Whoever is a disclaimer of the Gospel of CHRIST, as a Revelation properly so called, is no less fo, we may be fure, of the Law published by Moses, considered in the same light; accordingly we find the Author asserting, as follows.

4. Whatever notions Mofes, the Jewish Law"giver, mighe himself have of the Supreme Being, of it is evident that the ideas which the generality " of the Fews had of him,"* (that is, as he would inlinuate, the ideas which the Law of Moses taught them to have of him ;) “ were low, gro"veling; partial, and imperfect. Instead of be" lieving God to be the Maker and Governor, the • Father, Friend, and Benefactor, of the Unia « verle, they vainly thought him to be the God of Abraham, Ifaac, and facob, the God of the Jews

A locala partial, finite, comprehenfible, visible, capricieus,' and revengeful Being, like


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" themselves; that he loved only them, and hat“ ed all the world

besides; - And from this prin“ ciple they were ted to hate and despise all man“ kind, except themselves I.”

“ That Charity and Universal Benevolence; thofe

grand and essential parts of the Religion of Na“ ture and of Christ, do not appear to have “ been inculcated among the Jews, or to be a part 56 of Moses's Plan; and that it does not appear, “ that he impressed on their minds any ideas of a “ future state. - That their Religion consisted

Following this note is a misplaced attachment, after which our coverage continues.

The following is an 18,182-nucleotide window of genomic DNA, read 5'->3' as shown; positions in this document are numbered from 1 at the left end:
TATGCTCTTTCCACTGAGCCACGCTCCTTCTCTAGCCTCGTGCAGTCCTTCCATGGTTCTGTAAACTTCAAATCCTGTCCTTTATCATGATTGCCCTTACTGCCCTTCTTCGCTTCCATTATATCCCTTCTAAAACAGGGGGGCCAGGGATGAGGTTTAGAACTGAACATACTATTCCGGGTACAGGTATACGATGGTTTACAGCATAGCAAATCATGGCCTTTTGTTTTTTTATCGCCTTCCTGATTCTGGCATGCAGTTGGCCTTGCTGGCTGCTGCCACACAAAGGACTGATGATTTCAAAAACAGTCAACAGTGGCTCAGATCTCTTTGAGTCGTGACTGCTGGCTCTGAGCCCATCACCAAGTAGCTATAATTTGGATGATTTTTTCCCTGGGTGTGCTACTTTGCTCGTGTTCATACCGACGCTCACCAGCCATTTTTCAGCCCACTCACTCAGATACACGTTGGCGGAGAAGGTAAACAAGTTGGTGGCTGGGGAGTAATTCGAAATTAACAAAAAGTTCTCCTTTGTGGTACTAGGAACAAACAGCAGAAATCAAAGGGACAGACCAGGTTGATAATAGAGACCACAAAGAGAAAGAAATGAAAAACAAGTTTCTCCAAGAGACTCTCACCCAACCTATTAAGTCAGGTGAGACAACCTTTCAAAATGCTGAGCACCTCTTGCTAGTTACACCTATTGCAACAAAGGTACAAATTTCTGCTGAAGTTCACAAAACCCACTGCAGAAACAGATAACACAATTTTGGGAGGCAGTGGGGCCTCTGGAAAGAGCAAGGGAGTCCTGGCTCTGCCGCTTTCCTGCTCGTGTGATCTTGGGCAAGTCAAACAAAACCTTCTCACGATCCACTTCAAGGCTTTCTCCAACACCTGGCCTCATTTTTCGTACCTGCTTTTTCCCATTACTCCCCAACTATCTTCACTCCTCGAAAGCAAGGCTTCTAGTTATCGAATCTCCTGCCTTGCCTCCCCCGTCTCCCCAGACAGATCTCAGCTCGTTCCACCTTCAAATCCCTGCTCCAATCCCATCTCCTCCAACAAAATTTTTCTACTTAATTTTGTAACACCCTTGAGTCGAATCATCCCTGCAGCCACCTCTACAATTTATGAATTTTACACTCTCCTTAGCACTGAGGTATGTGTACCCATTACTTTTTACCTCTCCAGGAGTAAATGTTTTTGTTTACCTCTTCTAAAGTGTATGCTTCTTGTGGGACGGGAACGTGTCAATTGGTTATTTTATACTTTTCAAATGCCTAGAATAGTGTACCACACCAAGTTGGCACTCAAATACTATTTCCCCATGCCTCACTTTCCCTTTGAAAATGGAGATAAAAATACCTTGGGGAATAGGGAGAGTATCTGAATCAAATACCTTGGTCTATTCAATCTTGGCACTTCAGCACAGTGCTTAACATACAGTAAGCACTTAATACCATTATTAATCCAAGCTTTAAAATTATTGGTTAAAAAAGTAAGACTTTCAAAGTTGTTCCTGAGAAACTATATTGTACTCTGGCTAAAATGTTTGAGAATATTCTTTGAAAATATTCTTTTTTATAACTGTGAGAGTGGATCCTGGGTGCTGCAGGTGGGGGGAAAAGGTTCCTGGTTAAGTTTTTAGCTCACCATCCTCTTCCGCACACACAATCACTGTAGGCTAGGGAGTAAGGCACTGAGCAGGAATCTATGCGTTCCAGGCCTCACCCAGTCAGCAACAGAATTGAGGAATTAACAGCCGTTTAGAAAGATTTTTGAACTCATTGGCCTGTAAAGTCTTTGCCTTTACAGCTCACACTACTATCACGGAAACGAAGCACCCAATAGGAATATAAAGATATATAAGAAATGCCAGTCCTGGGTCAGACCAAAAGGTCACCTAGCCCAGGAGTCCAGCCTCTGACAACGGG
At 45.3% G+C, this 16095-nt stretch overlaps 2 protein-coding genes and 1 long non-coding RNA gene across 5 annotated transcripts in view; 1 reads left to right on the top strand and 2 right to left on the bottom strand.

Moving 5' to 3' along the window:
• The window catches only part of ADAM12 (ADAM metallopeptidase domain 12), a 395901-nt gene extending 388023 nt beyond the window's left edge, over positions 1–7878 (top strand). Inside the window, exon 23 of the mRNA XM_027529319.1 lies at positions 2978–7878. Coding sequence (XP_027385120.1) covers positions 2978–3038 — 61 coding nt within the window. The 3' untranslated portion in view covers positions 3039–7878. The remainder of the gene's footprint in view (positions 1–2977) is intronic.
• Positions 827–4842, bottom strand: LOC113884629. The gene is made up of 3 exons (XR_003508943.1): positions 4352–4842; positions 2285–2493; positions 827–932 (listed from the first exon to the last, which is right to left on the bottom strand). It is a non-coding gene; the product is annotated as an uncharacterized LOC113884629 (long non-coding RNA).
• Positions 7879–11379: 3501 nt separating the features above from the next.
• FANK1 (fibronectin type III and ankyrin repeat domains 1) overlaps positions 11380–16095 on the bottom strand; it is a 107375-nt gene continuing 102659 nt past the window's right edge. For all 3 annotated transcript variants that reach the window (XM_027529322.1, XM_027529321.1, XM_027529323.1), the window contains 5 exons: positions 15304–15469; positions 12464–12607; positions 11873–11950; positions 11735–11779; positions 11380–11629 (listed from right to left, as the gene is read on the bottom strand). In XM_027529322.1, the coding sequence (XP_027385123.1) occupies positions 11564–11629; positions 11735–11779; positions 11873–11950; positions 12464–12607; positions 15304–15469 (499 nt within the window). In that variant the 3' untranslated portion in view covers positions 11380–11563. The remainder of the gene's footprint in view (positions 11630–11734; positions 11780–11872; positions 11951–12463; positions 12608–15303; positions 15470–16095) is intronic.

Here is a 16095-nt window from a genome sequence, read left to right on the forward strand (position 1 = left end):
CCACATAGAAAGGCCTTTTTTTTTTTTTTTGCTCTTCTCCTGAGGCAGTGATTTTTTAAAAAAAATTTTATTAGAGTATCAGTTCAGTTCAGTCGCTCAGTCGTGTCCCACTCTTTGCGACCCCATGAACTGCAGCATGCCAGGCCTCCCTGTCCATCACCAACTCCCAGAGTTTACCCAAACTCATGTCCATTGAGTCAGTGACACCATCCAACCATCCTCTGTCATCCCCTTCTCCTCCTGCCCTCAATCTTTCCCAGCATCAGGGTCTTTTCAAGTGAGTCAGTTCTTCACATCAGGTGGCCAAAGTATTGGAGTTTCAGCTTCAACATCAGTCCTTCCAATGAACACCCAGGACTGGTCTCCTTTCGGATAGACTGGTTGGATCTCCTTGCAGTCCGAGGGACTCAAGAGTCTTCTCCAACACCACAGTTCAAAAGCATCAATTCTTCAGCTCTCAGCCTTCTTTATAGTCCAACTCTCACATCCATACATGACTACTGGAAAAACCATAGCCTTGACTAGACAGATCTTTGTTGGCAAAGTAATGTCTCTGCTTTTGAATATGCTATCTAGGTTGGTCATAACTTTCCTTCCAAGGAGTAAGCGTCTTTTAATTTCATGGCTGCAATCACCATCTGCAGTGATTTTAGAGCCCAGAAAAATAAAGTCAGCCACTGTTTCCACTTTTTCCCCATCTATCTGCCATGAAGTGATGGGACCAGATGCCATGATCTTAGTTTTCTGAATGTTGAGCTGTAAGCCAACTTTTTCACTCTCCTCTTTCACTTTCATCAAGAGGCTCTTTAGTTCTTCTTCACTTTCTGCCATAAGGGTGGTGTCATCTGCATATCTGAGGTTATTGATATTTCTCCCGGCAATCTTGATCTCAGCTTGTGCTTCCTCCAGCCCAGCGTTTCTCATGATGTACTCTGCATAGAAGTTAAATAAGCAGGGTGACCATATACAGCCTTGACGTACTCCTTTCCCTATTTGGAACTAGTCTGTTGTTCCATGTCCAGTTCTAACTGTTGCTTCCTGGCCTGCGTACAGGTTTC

principally in Ceremonies, in which there could “ be no real virtue; in which the purity of the " heart could have but little share, and therefore o that it is not so apparently stamped with the " Divine Seal. That the virtues of Justice, Chari

ty, and Benevolence, were nowise influencedy or “ the practice of them promoted by this Religion. " That God was to be appeased, and rendered " kind to them, by Sacrifices and Ceremonies,

not by virtuous actions * That Power seems to

be almost the only attribute of the Deity known " to the Jews themselves, and Fear seems to be " the sole motive of their worship t."

Again the Author says,---“Priests have cloath" ed God with almost all the frailties of Human

Nature, as may be seen in the Old Testament ; “ where he is spoken of as being a jealous God,

visiting the fins of the fathers on the children, to" the third and fourtb generation : as being, implacable, and that he would not be reconciled to " his creatures, nor accept the most virtuous "conduct, unless he was rendered propitious by « Sacrifices :- With such notions as these, and “ with others which were equally injurious to the " character of the infinitely perfect God; and 1 Introd. p. 14, 15. And see p. 394. Introd. p. 15, 16. w P. 396.